Xaviae Johnson of Ogden proudly wore a Wichita State hoodie but quickly admitted he had never visited the Kansas town. He said his brother, Shocker player Demetria Williams, gives him gear all the time. So he came to cheer for him.
Marvin Garcia and his father made the nearly 10-hour drive from Albuquerque to support the Lobos and were at the Utah Division of Travel office at Council Hall learning about Utah and picking up some souvenirs.
"It was a nice road trip," said Garcia, who said they would have likely followed the Lobos anywhere they played. "The scenery was nice."
Perhaps the most prominent father fan at the game was former Utah Jazz great John Stockton, who got a nice round of applause when put on the ESA JumboTron. His son David plays for top-seeded Gonzaga, who brought one of the largest fan contingents to Salt Lake.
Some fans now living in Salt Lake came to the games despite the fact that their schools were playing elsewhere.
Neil Wheeler proudly wore a VCU sweatshirt.
"I went to VCU and I am now living in Utah," he said. "I can appreciate any college basketball. When a good team comes to play Utah or BYU, I watch. I couldn't make the trip to Michigan, so I decided to do the next best thing."
Matt Thomas, an Indiana grad, said he couldn't follow the Hoosiers to Dayton so he came to the games where he is living now to enjoy March Madness with the hopes of watching Gonzaga get upset, something that almost happened.
Doug Young of Wendell, Idaho, joined Iowa State friends from around the country to watch the game, despite the fact the Cyclones were playing in Dayton, Ohio, Friday. His group was staying in Wendover and commuting to Salt Lake.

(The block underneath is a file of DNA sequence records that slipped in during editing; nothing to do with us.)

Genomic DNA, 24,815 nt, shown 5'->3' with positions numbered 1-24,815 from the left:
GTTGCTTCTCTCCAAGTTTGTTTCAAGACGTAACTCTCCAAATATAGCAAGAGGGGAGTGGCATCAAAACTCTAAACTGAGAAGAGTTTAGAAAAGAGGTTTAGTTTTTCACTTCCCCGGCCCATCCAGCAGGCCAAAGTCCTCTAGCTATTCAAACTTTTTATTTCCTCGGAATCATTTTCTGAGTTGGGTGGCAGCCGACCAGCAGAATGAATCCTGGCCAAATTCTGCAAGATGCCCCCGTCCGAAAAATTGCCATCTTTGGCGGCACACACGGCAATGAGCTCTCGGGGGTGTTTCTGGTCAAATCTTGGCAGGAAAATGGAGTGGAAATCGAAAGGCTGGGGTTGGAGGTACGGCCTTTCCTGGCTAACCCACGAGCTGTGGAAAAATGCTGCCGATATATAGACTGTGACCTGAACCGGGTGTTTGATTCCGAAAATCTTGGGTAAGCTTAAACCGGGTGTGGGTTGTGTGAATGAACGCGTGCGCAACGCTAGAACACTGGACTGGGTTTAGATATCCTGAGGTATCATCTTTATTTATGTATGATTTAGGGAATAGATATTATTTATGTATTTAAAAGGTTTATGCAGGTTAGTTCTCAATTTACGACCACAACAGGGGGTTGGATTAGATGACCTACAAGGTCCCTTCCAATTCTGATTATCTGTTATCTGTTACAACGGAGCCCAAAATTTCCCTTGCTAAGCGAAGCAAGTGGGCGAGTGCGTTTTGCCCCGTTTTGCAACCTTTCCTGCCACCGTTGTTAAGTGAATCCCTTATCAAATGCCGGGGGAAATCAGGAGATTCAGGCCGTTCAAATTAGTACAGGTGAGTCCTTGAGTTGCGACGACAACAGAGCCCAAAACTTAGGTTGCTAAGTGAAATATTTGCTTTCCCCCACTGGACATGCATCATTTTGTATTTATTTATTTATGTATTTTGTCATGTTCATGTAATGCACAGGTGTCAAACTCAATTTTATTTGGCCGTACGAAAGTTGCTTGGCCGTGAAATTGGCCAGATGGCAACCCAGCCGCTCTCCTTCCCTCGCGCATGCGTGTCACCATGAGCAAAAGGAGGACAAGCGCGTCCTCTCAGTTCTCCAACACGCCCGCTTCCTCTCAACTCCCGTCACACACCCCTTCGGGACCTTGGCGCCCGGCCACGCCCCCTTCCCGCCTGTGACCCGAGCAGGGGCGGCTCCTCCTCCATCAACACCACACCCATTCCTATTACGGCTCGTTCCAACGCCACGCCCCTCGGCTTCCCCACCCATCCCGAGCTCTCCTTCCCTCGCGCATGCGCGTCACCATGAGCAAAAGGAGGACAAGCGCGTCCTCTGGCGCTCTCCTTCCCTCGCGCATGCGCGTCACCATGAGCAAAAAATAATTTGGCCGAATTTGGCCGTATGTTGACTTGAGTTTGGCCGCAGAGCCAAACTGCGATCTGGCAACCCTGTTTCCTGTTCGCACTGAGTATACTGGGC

Other fans lucked out when their teams were sent to Salt Lake City. Rob and Sari Wilson of Twin Falls, Idaho., who lived in Spokane until a year ago, were driving back from a Las Vegas vacation. They kept their Thursday open in hopes of seeing Gonzaga. Rob took photos of the scene inside the arena. He proudly wore a Gonzaga No. 1 T-shirt that arrived the day before he headed to Vegas.
Eric Venezie of Elwood City, Penn., was in Phoenix watching spring training with his brother and father. He was thrilled when Pitt made the field in Salt Lake City, and wanted to watch Gonzaga. He booked a flight from Phoenix that arrived Thursday before the tournament began.
One of the smallest and loudest group of fans came from Southern in Baton Rouge. School administrator Earl Hill guessed about 100 fans made the trip in hopes of pulling upsetting top-seeded Gonzaga.
"The kids loved it," said Hill. "People treated us nice."